Message 24 by Coragyps, posted 12-29-2002 1:46 PM Coragyps has not yet responded

  
Karl
Inactive Member


Message 26 of 65 (28093)
12-30-2002 6:26 AM


The problem with the "God defines what's good and evil and so anything He does is by definition good" argument is that it means that religious genocide is not wrong, because God does it.

So. Would a military campaign, wiping out the muslim population of the middle east and replacing them with Christian settlers, be justified? If not, why not? God did it.

Insistence on reading accounts written by people whose conception of God was extremely primitive and above all tribal as literal accounts of the nature of God is a sure-fire way of getting the wrong end of the stick. It is exactly what Jesus' disciples did - "Master! Shall we call down fire on them like Elijah did?". I note Jesus' response was "You do not no what kind of Spirit you belong to". The understanding of God evolved through the OT - it was written over hundreds of years. These atrocities are part of an early tribal conception of God and give a totally disordered picture of Him taken literally and in isolation. To put it bluntly, I, and many other Christians, do not believe that God ordered the genocides recorded in the OT.


Replies to this message:
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funkmasterfreaky
Inactive Member


Message 27 of 65 (28097)
12-30-2002 7:34 AM
Reply to: Message 26 by Karl
12-30-2002 6:26 AM


Okay going back to where John and I started here with this thread, I've noticed that slavery in the OT seems to be considered one of the major attrocities.

First off, the culture MUST be taken into consideration. The Israelites when they recieved the law had just come out of slavery themselves. Slavery at the time seems to be a globally accepted practice. We know from recent history that it is impossible to make drastic changes to culture/systems in a short span of time. Any such attempts seem to be too much of a shock to a society/culture, and generally don't work.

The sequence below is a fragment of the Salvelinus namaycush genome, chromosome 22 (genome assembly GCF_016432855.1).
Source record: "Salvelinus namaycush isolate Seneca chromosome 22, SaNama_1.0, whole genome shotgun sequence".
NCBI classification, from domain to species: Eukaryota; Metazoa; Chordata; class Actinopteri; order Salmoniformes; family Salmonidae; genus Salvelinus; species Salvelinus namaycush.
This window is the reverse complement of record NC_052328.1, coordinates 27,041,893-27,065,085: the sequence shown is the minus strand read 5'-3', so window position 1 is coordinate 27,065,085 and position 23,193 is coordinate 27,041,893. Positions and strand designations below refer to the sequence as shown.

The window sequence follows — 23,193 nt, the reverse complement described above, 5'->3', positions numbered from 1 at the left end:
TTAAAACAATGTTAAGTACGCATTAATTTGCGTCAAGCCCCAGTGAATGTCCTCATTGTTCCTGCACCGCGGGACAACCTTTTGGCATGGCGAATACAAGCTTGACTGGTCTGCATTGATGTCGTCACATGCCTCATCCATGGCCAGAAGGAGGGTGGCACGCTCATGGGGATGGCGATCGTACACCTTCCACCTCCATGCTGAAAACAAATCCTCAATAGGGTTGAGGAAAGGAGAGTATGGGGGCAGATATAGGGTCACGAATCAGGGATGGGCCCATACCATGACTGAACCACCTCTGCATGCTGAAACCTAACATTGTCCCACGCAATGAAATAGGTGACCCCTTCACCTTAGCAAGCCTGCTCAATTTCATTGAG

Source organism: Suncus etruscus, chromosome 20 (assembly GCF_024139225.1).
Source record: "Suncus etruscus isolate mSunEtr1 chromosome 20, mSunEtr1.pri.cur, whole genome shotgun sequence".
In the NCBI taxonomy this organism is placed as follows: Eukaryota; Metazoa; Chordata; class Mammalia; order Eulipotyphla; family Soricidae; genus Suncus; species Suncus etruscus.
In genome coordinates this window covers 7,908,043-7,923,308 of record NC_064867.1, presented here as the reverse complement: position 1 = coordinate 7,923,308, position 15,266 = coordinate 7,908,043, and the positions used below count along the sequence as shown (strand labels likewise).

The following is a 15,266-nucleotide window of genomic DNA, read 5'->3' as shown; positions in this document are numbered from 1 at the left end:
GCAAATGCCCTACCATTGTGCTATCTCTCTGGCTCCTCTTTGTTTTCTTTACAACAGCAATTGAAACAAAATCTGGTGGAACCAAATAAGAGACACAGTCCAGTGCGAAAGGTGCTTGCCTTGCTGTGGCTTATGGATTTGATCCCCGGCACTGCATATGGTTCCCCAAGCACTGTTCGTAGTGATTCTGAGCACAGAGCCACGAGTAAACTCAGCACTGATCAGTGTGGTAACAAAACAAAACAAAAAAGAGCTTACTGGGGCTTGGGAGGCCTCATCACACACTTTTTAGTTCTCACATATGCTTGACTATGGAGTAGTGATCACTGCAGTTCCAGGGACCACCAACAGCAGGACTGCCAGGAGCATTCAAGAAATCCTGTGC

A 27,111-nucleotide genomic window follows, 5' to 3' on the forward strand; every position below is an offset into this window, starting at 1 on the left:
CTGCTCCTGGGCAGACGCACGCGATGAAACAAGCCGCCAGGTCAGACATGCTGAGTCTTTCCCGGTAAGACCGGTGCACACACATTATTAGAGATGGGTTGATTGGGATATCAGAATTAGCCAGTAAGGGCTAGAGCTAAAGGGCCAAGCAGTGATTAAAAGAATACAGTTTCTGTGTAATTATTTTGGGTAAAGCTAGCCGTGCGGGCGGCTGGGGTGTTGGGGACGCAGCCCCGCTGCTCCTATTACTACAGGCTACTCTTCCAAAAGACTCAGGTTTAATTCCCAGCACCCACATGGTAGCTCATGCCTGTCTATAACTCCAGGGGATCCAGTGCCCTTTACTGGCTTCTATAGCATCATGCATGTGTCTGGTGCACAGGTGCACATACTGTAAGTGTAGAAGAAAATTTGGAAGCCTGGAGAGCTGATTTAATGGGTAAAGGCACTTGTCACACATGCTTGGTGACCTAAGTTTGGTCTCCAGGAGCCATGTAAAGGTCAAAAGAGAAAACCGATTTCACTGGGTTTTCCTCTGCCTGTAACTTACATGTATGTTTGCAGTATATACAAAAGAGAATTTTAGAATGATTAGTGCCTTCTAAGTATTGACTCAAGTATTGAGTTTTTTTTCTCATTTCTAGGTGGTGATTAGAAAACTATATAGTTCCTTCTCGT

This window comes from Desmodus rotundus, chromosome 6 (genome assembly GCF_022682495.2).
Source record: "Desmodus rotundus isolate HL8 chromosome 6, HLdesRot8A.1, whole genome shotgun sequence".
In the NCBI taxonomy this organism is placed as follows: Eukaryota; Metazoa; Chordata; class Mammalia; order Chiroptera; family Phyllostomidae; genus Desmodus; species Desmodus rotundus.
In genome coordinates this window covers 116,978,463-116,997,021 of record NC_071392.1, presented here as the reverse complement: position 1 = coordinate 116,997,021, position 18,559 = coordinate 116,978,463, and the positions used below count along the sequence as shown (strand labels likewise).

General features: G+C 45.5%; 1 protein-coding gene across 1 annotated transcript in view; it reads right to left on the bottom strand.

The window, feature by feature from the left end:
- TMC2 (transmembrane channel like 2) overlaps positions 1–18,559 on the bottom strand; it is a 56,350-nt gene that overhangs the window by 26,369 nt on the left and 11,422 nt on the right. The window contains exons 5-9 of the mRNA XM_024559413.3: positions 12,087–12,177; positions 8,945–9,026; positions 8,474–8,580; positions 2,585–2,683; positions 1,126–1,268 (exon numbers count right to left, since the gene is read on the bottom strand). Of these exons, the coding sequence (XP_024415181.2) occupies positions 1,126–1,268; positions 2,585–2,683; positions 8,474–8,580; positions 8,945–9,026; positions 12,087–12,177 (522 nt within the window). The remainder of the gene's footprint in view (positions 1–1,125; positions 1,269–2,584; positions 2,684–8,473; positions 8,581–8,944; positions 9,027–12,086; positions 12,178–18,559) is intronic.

Having said this I don't believe that God condoned slavery, however due to the fact that it was ingrained into society at the time, he gave his people laws to help govern this practice, and somewhat protect those who were enslaved.

Maybe God's aim was to rid humanity of slavery, but until such time, laws were needed to ease the suffering of those who found themselves victims of slavery.

Here are a couple links I've found if you want to check them out.

http://www.vineyardfm.org/highalert/_disc1/0000001e.htm

http://www.gospelcom.net/rbc/ds/q1109/point3.html

This is the area I have chosen to put some study into for now, I hope to establish the fact, that the laws regarding slavery were put into place not to condone slavery, rather, to regulate a flawed cultural practice.

------------------
Saved by an incredible Grace.

[This message has been edited by funkmasterfreaky, 12-30-2002]


This message is a reply to:
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Mr. Davies
Inactive Member


Message 28 of 65 (28103)
12-30-2002 9:05 AM
Reply to: Message 27 by funkmasterfreaky
12-30-2002 7:34 AM


Intersting take on what God condones or just wants to regulate.

So God wanted to regulate slavery as it was spread throughout the time of the OT. That's fine but let's look at what else God did back then, according to the Bible.

1: He flooded the world because men were so wicked. Now this makes things even more interesting as if Noah and his family were the only ones left standing, he should have been able to lay down the law and tell them firmly "NO SLAVES".

2: A prophet set forth wild animals to kill children who had the audacity to tease his bald head.

3: Killed the first born in Egypt to "Let His people go".

4: Destroyed Sodom as it was so evil and wicked.

5: Forced his people to wander the desert for 40 years because they had a golden calf. It seems that this God is far more concerned on how it is worshipped than how people, His children, treat each other.

6: The 10 Commandments say nothing about slavery.

So why did God do all of these other things to correct the wickedness or lapses in worshipping Him but not say to his chosen, especially when the 10 Commandments were handed to them?

------------------
When all else fails, check the manual


This message is a reply to:
 Message 27 by funkmasterfreaky, posted 12-30-2002 7:34 AM funkmasterfreaky has not yet responded